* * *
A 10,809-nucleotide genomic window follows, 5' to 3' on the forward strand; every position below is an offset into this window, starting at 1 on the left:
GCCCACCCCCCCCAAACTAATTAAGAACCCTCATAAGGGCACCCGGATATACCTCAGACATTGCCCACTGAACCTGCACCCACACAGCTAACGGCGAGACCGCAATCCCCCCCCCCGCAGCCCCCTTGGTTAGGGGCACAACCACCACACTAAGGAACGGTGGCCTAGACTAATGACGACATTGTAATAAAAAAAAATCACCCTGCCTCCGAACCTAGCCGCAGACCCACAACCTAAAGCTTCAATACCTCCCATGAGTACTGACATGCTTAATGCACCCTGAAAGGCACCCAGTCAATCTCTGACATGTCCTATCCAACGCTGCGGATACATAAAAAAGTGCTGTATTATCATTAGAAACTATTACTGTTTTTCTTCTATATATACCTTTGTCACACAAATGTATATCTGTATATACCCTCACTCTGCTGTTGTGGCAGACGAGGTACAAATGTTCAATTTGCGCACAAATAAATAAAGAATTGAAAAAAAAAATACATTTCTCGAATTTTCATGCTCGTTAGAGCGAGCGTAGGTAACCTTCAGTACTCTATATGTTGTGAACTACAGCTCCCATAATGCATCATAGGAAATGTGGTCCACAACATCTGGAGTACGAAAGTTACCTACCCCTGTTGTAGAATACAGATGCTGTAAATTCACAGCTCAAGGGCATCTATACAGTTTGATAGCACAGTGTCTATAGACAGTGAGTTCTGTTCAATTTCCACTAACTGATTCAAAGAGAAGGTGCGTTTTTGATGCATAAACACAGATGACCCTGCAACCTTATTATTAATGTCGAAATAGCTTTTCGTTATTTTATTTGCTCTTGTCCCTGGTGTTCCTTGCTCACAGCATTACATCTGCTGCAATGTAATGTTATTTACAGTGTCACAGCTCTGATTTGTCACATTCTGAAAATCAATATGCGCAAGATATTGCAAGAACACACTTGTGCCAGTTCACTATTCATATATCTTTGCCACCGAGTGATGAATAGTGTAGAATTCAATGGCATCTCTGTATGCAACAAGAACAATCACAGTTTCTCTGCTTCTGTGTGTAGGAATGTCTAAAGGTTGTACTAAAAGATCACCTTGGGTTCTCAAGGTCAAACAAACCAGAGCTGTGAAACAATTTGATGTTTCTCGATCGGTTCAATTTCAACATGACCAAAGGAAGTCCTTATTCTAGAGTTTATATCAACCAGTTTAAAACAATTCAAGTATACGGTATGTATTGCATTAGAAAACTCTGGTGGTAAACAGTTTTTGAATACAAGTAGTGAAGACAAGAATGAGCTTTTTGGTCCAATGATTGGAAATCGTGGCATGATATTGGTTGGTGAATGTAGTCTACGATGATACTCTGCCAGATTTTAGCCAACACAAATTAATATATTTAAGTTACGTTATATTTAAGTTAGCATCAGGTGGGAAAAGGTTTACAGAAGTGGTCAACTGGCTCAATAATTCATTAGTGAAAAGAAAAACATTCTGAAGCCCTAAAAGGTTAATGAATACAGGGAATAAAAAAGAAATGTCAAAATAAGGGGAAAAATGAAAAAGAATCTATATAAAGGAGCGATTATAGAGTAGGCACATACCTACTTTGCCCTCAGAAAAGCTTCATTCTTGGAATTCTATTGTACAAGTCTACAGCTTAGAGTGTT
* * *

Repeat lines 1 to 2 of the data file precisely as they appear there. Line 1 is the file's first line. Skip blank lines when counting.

A 10,809-nucleotide genomic window follows, 5' to 3' on the forward strand; every position below is an offset into this window, starting at 1 on the left:
GCCCACCCCCCCCAAACTAATTAAGAACCCTCATAAGGGCACCCGGATATACCTCAGACATTGCCCACTGAACCTGCACCCACACAGCTAACGGCGAGACCGCAATCCCCCCCCCCGCAGCCCCCTTGGTTAGGGGCACAACCACCACACTAAGGAACGGTGGCCTAGACTAATGACGACATTGTAATAAAAAAAAATCACCCTGCCTCCGAACCTAGCCGCAGACCCACAACCTAAAGCTTCAATACCTCCCATGAGTACTGACATGCTTAATGCACCCTGAAAGGCACCCAGTCAATCTCTGACATGTCCTATCCAACGCTGCGGATACATAAAAAAGTGCTGTATTATCATTAGAAACTATTACTGTTTTTCTTCTATATATACCTTTGTCACACAAATGTATATCTGTATATACCCTCACTCTGCTGTTGTGGCAGACGAGGTACAAATGTTCAATTTGCGCACAAATAAATAAAGAATTGAAAAAAAAAATACATTTCTCGAATTTTCATGCTCGTTAGAGCGAGCGTAGGTAACCTTCAGTACTCTATATGTTGTGAACTACAGCTCCCATAATGCATCATAGGAAATGTGGTCCACAACATCTGGAGTACGAAAGTTACCTACCCCTGTTGTAGAATACAGATGCTGTAAATTCACAGCTCAAGGGCATCTATACAGTTTGATAGCACAGTGTCTATAGACAGTGAGTTCTGTTCAATTTCCACTAACTGATTCAAAGAGAAGGTGCGTTTTTGATGCATAAACACAGATGACCCTGCAACCTTATTATTAATGTCGAAATAGCTTTTCGTTATTTTATTTGCTCTTGTCCCTGGTGTTCCTTGCTCACAGCATTACATCTGCTGCAATGTAATGTTATTTACAGTGTCACAGCTCTGATTTGTCACATTCTGAAAATCAATATGCGCAAGATATTGCAAGAACACACTTGTGCCAGTTCACTATTCATATATCTTTGCCACCGAGTGATGAATAGTGTAGAATTCAATGGCATCTCTGTATGCAACAAGAACAATCACAGTTTCTCTGCTTCTGTGTGTAGGAATGTCTAAAGGTTGTACTAAAAGATCACCTTGGGTTCTCAAGGTCAAACAAACCAGAGCTGTGAAACAATTTGATGTTTCTCGATCGGTTCAATTTCAACATGACCAAAGGAAGTCCTTATTCTAGAGTTTATATCAACCAGTTTAAAACAATTCAAGTATACGGTATGTATTGCATTAGAAAACTCTGGTGGTAAACAGTTTTTGAATACAAGTAGTGAAGACAAGAATGAGCTTTTTGGTCCAATGATTGGAAATCGTGGCATGATATTGGTTGGTGAATGTAGTCTACGATGATACTCTGCCAGATTTTAGCCAACACAAATTAATATATTTAAGTTACGTTATATTTAAGTTAGCATCAGGTGGGAAAAGGTTTACAGAAGTGGTCAACTGGCTCAATAATTCATTAGTGAAAAGAAAAACATTCTGAAGCCCTAAAAGGTTAATGAATACAGGGAATAAAAAAGAAATGTCAAAATAAGGGGAAAAATGAAAAAGAATCTATATAAAGGAGCGATTATAGAGTAGGCACATACCTACTTTGCCCTCAGAAAAGCTTCATTCTTGGAATTCTATTGTACAAGTCTACAGCTTAGAGTGTT